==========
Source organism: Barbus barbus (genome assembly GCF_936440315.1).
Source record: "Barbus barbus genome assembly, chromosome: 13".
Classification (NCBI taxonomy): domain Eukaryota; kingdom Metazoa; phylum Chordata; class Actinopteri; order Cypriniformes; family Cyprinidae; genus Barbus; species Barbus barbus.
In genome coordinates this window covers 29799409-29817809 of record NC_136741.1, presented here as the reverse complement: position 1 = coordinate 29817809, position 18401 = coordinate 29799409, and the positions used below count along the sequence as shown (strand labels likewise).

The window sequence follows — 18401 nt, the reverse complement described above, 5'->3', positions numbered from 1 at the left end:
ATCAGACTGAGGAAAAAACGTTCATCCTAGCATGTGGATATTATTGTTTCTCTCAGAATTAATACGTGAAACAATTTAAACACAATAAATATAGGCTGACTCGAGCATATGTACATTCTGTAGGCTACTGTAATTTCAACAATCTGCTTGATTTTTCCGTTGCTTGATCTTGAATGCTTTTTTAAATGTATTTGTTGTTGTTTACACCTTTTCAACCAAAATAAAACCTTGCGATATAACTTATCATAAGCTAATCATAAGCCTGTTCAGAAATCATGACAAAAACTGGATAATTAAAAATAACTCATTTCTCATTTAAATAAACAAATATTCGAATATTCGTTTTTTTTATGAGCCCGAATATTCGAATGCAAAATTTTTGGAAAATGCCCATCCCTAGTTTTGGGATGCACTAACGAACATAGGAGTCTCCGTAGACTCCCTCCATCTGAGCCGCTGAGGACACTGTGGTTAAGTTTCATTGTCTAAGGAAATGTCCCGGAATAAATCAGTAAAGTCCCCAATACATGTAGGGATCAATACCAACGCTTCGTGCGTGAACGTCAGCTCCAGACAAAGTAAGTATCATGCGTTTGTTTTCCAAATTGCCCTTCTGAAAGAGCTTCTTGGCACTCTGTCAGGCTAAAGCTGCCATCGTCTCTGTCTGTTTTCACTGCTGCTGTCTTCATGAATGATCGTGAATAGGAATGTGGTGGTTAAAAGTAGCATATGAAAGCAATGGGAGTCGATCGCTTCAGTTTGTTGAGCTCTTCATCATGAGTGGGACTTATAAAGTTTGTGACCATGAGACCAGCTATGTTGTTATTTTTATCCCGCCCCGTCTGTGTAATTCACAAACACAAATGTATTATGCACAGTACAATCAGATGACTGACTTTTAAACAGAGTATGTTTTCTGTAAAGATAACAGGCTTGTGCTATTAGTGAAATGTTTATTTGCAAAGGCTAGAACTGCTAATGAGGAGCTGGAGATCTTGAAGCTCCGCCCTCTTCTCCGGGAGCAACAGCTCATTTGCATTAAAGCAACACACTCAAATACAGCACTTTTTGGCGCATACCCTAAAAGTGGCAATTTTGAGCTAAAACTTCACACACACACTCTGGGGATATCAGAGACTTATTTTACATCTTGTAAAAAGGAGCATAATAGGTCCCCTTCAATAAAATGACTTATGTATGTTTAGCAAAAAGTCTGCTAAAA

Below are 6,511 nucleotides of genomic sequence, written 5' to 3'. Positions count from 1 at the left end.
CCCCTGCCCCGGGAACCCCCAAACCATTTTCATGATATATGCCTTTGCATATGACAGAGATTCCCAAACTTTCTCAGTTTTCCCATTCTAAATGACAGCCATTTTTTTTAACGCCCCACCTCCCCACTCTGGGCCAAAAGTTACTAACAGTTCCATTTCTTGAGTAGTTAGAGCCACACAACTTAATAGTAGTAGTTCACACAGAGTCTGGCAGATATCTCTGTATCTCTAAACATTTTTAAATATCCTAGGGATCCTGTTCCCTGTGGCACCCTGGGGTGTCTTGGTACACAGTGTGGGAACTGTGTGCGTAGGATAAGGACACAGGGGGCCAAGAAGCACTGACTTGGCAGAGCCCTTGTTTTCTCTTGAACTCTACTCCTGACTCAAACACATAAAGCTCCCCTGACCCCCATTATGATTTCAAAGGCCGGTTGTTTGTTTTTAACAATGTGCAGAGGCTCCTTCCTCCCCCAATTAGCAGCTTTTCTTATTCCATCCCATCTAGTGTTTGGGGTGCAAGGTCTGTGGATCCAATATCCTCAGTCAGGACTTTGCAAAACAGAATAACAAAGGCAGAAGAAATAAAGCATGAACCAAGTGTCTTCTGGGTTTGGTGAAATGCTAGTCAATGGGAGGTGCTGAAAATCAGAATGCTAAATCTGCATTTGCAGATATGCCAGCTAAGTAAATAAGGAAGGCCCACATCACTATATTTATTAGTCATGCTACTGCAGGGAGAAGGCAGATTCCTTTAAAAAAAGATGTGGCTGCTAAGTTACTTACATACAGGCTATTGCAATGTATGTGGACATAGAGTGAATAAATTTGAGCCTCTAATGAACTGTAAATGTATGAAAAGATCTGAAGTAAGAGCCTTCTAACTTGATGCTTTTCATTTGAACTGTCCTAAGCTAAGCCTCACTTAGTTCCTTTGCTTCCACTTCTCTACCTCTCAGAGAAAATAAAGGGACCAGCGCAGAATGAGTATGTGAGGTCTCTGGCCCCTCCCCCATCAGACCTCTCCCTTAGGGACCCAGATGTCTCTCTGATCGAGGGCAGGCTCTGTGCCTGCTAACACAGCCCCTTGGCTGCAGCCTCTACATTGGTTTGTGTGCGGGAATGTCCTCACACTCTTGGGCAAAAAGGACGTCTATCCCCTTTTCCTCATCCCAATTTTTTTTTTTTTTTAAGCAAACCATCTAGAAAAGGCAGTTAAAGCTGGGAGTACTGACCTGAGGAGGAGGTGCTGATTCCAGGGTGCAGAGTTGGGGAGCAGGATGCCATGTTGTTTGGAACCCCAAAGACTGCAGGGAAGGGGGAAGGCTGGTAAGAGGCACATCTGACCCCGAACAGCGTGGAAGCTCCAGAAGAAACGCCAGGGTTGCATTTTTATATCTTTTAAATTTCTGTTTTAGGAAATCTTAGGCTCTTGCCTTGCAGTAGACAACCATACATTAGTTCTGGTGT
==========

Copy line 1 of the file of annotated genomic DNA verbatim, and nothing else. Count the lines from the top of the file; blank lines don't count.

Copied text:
Source organism: Barbus barbus (genome assembly GCF_936440315.1).